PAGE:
Already, women’s health clinics in Texas are feeling the crunch of the new regulations. Clinics are being forced to provide less effective forms of birth control, increasing the chances that the low-income women who will rely on their care will get pregnant. And the funding cuts have forced at least fifty clinics that are unaffiliated with Planned Parenthood to close their doors.
But the problems are expected to get even worse. While 160,000 women in the state already are forgoing care because of the budget cuts, an additional 100 providers (PDF) are expected to lose funding because of the HHS decision, cutting off care to an even greater number of poor Texas women.
Body blow. Body blow. Uppercut.
"As you’re making your decision … maybe you’re wondering what to believe about Mitt Romney."
"Well, when it comes to protecting your access to birth control … and the basic women’s health care services Planned Parenthood provides … one thing we must remember, is this:"
"I’ll cut off funding to Planned Parenthood."
"He’ll cut it off. Cut us off."
Mitt Romney: “Planned Parenthood. We’re going to get rid of that.”
"Women need to know … the real Mitt Romney."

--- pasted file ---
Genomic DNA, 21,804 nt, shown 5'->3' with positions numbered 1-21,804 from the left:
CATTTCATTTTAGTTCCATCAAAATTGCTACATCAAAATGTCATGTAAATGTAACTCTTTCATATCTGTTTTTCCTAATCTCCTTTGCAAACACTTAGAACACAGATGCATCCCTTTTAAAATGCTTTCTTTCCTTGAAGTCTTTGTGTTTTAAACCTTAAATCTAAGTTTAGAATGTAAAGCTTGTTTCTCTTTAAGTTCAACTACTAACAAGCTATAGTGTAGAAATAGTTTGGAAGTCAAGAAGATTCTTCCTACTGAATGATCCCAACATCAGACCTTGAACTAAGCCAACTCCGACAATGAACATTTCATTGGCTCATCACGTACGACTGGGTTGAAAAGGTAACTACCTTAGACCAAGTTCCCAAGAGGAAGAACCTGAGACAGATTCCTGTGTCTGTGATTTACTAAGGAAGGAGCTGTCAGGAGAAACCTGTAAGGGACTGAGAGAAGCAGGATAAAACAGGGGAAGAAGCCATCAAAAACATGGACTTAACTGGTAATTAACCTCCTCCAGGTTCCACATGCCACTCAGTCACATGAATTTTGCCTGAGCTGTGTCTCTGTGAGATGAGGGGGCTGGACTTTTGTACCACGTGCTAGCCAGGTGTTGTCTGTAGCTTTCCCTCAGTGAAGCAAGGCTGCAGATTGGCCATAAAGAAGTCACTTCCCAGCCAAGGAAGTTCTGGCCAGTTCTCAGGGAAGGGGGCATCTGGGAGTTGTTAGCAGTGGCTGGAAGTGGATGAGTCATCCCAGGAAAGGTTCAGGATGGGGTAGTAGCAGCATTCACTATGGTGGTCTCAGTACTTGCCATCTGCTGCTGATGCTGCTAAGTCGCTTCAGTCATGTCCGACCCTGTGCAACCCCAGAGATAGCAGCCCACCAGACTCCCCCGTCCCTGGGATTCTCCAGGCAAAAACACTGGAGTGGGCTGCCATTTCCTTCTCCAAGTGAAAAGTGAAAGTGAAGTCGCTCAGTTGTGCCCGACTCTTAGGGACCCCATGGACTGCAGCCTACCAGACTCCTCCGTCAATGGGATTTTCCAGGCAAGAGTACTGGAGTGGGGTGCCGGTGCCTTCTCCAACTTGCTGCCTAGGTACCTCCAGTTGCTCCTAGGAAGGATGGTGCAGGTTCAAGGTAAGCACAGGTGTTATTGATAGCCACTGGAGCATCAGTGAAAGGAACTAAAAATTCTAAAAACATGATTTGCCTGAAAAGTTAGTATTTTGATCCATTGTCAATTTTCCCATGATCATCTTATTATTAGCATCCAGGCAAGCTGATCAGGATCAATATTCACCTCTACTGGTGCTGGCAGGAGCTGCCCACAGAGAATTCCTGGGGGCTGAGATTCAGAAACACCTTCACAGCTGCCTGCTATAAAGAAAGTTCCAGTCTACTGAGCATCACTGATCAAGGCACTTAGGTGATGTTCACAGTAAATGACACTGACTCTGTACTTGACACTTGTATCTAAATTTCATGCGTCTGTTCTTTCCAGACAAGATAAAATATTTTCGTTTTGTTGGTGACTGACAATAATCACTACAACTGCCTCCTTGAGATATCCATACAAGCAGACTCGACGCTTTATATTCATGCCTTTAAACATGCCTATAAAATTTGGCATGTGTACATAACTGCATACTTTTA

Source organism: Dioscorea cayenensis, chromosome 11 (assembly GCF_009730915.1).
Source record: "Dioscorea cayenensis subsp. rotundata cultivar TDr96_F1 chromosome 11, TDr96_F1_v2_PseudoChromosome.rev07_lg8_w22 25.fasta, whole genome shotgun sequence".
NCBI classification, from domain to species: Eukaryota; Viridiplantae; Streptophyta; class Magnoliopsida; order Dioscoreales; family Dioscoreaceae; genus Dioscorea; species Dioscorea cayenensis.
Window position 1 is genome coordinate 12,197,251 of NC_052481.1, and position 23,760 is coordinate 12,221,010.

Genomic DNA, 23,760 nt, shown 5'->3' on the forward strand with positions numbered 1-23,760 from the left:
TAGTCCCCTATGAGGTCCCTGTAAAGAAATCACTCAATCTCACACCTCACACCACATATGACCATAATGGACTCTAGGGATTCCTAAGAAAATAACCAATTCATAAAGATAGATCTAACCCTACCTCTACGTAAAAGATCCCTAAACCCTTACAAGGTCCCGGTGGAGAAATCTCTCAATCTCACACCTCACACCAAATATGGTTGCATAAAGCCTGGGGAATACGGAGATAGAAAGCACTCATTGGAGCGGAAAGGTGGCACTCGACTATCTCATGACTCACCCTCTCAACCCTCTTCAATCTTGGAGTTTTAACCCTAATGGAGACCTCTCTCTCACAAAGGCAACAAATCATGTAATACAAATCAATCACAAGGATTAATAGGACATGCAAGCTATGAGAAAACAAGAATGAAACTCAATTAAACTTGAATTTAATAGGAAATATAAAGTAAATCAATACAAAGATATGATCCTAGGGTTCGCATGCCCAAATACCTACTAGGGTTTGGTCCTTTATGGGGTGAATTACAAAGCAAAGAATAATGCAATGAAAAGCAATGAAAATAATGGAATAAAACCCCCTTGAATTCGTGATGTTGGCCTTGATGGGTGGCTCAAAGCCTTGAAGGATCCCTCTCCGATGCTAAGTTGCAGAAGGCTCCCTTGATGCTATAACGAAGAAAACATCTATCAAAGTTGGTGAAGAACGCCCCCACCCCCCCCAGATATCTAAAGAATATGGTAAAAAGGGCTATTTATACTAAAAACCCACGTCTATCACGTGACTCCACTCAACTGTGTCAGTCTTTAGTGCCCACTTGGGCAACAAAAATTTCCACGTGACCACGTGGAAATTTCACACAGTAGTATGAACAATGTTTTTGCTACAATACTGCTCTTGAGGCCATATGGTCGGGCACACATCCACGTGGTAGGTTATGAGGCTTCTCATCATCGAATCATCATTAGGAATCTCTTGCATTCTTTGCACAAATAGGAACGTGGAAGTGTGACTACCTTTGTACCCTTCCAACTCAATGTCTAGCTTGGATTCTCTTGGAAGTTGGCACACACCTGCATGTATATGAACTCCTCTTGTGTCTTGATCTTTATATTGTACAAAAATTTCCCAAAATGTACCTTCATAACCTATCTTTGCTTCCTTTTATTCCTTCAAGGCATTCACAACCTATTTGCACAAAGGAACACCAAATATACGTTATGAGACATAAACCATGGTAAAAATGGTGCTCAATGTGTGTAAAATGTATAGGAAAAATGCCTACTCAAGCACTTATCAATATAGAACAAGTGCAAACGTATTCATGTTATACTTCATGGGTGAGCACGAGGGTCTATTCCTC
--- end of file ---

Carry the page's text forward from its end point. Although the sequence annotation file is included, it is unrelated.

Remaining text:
Decision - Obama for America TV Ad (by BarackObamadotcom)
Well, this is awkward…
Bill O’Reilly said: Planned Parenthood should “be funded like Catholic charities, by individuals who believe in Planned Parenthood’s mission.”
Take a look at the organization Catholic Charities’ financial documents, and you’ll find that in 2010 62% of their total income was government revenue — $2.9 billion that year.
Newark Mayor Cory Booker didn’t mention Gov. Chris Christie by name, but the Democratic leader took a shot at his Republican governor Tuesday for cutting funding for women’s health services.
Before the mayor made a speech at the Democratic National Convention in Charlotte, N.C., Booker appeared at a Planned Parenthood rally and blasted the GOP for denying women access to health care.
“Now I want to be very clear. I come from a state where we’ve seen what Republican leadership will do to things like Planned Parenthood,” Booker told the crowd, according to a video posted on YouTube. “We’ve seen it. The first budget that came out of our Republican leadership slashed funding to Planned Parenthood.
“It resulted in, it resulted in the reduction of hours, the elimination of days, elimination of access to women in my city and all over my state.”
PolitiFact New Jersey found that Booker’s claim is on target. Christie eliminated nearly $7.5 million for family planning services in his first budget for fiscal year 2011, and has rejected efforts by the Democrat-led legislature to restore that funding.
As we discovered in a previous fact-check, that reduction in funding led to the closure of six family planning clinics, including two facilities run by affiliates of Planned Parenthood.